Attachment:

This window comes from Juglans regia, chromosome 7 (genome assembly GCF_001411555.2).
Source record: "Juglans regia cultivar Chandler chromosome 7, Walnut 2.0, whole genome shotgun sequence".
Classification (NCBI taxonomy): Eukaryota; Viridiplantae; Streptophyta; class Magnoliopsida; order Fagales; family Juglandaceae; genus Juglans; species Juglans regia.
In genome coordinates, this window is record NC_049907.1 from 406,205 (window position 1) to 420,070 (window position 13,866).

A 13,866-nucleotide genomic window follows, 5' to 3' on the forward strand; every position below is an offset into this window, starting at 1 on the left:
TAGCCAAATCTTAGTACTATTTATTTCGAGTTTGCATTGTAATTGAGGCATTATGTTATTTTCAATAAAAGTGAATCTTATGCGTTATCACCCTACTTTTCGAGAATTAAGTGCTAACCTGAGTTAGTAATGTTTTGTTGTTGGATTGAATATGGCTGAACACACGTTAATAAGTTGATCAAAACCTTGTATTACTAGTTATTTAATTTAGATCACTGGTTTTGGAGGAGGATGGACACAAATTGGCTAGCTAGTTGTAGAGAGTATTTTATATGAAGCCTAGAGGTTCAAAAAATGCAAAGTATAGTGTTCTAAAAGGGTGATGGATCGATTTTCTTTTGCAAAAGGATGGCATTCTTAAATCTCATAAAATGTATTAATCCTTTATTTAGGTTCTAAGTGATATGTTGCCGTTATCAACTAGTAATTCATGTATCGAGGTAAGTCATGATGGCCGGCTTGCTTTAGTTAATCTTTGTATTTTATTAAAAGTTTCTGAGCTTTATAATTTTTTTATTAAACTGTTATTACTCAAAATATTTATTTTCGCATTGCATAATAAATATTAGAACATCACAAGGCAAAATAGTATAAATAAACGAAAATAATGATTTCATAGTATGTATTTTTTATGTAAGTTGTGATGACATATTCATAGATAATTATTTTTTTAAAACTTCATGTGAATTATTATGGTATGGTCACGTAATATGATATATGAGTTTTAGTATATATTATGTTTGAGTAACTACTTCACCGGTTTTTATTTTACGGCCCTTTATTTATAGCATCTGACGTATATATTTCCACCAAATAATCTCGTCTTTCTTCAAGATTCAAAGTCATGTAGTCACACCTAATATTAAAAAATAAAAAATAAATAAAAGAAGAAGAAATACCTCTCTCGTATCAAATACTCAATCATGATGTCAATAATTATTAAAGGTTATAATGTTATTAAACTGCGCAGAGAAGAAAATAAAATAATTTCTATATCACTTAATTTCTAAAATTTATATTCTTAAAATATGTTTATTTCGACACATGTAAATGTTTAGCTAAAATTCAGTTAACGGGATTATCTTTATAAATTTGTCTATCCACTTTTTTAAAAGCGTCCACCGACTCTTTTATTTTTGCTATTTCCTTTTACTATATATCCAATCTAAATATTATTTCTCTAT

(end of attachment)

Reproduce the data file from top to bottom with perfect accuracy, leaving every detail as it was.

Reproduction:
This window comes from Juglans regia, chromosome 7 (genome assembly GCF_001411555.2).
Source record: "Juglans regia cultivar Chandler chromosome 7, Walnut 2.0, whole genome shotgun sequence".
Classification (NCBI taxonomy): Eukaryota; Viridiplantae; Streptophyta; class Magnoliopsida; order Fagales; family Juglandaceae; genus Juglans; species Juglans regia.
In genome coordinates, this window is record NC_049907.1 from 406,205 (window position 1) to 420,070 (window position 13,866).

A 13,866-nucleotide genomic window follows, 5' to 3' on the forward strand; every position below is an offset into this window, starting at 1 on the left:
TAGCCAAATCTTAGTACTATTTATTTCGAGTTTGCATTGTAATTGAGGCATTATGTTATTTTCAATAAAAGTGAATCTTATGCGTTATCACCCTACTTTTCGAGAATTAAGTGCTAACCTGAGTTAGTAATGTTTTGTTGTTGGATTGAATATGGCTGAACACACGTTAATAAGTTGATCAAAACCTTGTATTACTAGTTATTTAATTTAGATCACTGGTTTTGGAGGAGGATGGACACAAATTGGCTAGCTAGTTGTAGAGAGTATTTTATATGAAGCCTAGAGGTTCAAAAAATGCAAAGTATAGTGTTCTAAAAGGGTGATGGATCGATTTTCTTTTGCAAAAGGATGGCATTCTTAAATCTCATAAAATGTATTAATCCTTTATTTAGGTTCTAAGTGATATGTTGCCGTTATCAACTAGTAATTCATGTATCGAGGTAAGTCATGATGGCCGGCTTGCTTTAGTTAATCTTTGTATTTTATTAAAAGTTTCTGAGCTTTATAATTTTTTTATTAAACTGTTATTACTCAAAATATTTATTTTCGCATTGCATAATAAATATTAGAACATCACAAGGCAAAATAGTATAAATAAACGAAAATAATGATTTCATAGTATGTATTTTTTATGTAAGTTGTGATGACATATTCATAGATAATTATTTTTTTAAAACTTCATGTGAATTATTATGGTATGGTCACGTAATATGATATATGAGTTTTAGTATATATTATGTTTGAGTAACTACTTCACCGGTTTTTATTTTACGGCCCTTTATTTATAGCATCTGACGTATATATTTCCACCAAATAATCTCGTCTTTCTTCAAGATTCAAAGTCATGTAGTCACACCTAATATTAAAAAATAAAAAATAAATAAAAGAAGAAGAAATACCTCTCTCGTATCAAATACTCAATCATGATGTCAATAATTATTAAAGGTTATAATGTTATTAAACTGCGCAGAGAAGAAAATAAAATAATTTCTATATCACTTAATTTCTAAAATTTATATTCTTAAAATATGTTTATTTCGACACATGTAAATGTTTAGCTAAAATTCAGTTAACGGGATTATCTTTATAAATTTGTCTATCCACTTTTTTAAAAGCGTCCACCGACTCTTTTATTTTTGCTATTTCCTTTTACTATATATCCAATCTAAATATTATTTCTCTAT